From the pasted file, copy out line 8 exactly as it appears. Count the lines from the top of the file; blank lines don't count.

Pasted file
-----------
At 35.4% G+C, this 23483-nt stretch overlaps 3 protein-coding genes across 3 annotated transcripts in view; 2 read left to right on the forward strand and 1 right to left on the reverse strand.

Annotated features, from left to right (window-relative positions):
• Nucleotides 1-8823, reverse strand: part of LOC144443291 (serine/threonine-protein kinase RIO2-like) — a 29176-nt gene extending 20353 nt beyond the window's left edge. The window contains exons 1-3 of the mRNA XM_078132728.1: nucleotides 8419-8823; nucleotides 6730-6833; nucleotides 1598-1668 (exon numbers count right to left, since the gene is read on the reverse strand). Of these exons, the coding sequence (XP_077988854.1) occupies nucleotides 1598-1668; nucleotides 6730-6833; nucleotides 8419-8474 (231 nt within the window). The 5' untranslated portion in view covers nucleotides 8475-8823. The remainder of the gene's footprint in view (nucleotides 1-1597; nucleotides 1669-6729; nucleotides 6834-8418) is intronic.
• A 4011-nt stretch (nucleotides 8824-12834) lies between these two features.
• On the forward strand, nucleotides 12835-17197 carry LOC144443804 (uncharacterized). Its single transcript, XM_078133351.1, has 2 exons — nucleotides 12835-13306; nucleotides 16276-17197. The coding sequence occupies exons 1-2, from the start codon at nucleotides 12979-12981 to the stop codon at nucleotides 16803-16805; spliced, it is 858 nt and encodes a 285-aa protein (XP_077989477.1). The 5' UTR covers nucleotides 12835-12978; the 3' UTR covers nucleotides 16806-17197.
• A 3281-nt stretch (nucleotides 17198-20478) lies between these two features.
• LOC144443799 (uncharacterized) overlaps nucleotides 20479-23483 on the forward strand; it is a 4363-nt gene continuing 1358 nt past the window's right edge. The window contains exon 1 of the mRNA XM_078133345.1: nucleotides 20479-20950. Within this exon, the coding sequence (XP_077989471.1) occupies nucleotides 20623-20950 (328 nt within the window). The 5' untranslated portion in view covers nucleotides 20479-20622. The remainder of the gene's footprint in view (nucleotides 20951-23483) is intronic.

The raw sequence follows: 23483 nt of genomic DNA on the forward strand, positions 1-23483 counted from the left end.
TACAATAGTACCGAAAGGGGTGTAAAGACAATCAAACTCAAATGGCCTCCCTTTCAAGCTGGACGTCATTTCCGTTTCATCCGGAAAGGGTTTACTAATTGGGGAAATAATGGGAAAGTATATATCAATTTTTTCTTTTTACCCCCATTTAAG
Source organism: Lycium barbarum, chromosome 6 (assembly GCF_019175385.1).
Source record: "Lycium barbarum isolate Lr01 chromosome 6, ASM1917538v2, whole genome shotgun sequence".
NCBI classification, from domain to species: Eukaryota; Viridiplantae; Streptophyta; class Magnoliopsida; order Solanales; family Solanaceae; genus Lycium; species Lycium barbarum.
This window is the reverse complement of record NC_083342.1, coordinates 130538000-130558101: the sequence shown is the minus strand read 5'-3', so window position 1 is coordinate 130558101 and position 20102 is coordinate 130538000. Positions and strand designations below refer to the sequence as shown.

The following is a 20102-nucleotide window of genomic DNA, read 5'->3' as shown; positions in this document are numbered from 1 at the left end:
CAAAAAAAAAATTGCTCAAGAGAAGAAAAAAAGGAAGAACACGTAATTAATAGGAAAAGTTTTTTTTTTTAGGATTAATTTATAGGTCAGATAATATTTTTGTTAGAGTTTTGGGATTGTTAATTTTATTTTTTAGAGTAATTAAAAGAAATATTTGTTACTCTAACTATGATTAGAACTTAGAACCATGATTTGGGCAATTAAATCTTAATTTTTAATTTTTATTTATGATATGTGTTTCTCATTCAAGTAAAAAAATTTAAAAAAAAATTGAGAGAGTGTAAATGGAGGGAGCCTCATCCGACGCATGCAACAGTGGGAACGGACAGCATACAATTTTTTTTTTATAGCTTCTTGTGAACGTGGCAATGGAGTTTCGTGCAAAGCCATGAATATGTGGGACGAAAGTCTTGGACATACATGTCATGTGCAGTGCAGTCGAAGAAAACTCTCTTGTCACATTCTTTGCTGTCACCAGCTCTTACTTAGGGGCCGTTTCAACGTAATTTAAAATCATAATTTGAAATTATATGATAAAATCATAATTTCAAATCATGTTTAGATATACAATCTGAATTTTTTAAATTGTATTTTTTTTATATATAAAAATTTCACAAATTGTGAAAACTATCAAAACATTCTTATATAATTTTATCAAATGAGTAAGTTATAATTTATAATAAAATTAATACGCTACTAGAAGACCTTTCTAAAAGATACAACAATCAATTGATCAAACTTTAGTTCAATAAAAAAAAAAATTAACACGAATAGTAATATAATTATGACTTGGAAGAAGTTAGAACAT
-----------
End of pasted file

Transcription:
The raw sequence follows: 23483 nt of genomic DNA on the forward strand, positions 1-23483 counted from the left end.